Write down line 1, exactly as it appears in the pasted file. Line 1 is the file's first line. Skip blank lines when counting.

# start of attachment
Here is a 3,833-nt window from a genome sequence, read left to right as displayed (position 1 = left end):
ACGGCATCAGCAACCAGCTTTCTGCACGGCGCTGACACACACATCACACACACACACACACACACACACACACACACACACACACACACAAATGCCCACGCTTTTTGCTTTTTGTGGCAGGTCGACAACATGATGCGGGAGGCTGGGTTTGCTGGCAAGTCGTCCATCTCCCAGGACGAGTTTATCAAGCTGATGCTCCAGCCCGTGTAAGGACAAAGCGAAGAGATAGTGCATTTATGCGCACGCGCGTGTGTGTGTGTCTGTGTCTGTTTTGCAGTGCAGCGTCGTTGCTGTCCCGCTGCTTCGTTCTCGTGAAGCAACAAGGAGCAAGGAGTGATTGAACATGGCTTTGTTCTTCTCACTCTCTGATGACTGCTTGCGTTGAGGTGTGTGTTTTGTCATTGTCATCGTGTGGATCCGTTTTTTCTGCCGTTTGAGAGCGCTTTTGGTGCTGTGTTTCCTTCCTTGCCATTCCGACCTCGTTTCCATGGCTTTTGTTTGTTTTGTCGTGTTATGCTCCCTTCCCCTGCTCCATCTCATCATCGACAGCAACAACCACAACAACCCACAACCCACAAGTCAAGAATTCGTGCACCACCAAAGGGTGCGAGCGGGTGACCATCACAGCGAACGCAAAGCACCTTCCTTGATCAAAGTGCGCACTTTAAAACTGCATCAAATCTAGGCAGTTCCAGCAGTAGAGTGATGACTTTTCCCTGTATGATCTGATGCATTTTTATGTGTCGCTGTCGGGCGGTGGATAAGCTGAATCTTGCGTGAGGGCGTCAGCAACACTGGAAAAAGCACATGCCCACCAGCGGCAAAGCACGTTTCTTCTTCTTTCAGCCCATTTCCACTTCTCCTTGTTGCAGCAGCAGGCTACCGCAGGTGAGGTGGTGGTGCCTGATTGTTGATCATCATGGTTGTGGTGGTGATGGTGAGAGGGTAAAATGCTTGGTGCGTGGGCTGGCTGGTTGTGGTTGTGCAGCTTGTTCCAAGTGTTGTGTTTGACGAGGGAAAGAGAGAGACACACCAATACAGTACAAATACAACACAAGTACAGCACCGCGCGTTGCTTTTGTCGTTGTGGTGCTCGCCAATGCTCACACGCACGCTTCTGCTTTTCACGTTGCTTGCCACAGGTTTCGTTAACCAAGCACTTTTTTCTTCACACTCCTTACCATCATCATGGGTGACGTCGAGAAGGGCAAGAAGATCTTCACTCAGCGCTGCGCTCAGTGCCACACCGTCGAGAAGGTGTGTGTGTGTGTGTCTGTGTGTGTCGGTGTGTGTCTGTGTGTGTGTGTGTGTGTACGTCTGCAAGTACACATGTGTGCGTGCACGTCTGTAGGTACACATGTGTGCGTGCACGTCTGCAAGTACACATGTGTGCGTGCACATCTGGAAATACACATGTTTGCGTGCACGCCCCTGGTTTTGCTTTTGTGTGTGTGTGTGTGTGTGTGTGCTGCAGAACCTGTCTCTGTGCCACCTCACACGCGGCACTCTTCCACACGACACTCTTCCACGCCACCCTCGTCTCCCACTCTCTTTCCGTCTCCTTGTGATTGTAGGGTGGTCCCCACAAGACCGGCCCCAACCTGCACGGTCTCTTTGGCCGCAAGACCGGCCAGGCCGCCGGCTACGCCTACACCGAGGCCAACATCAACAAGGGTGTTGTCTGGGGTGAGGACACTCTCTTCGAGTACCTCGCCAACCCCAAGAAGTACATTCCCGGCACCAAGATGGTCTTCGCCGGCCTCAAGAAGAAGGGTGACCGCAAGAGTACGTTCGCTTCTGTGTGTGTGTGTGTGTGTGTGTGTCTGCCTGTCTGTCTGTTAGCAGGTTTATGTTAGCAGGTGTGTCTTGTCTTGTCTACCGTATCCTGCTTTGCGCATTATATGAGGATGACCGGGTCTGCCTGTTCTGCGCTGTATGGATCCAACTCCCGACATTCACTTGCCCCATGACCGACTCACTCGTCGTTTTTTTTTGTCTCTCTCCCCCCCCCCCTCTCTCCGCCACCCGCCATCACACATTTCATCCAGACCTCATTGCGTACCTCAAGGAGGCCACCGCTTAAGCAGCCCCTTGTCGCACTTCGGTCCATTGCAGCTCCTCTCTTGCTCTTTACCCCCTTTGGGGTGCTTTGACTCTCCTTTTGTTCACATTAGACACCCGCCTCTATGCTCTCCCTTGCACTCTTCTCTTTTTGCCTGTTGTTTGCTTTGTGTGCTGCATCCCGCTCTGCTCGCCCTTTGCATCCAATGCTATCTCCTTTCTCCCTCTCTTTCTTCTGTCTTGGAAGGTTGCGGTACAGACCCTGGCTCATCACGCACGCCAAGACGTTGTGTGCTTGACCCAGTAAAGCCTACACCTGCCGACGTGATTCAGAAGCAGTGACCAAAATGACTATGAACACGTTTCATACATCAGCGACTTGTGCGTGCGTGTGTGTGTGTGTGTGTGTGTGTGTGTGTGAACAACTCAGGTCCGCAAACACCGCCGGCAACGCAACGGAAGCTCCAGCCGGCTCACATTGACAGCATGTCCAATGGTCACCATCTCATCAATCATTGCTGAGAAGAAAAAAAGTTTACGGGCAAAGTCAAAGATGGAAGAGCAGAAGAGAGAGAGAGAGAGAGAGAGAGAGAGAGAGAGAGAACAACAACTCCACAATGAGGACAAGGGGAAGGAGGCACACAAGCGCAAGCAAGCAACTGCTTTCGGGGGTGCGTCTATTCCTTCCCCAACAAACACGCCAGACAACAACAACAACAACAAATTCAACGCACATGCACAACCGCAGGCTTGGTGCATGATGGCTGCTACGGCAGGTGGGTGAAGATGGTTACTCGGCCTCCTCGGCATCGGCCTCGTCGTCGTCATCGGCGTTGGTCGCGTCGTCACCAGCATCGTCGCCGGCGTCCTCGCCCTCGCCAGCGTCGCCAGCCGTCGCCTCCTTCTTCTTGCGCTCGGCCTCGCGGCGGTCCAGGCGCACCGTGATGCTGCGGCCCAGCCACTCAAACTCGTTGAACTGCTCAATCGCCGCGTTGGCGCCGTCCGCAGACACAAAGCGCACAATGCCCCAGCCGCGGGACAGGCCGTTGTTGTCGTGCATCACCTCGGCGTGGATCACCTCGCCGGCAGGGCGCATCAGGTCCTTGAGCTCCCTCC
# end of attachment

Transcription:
Here is a 3,833-nt window from a genome sequence, read left to right as displayed (position 1 = left end):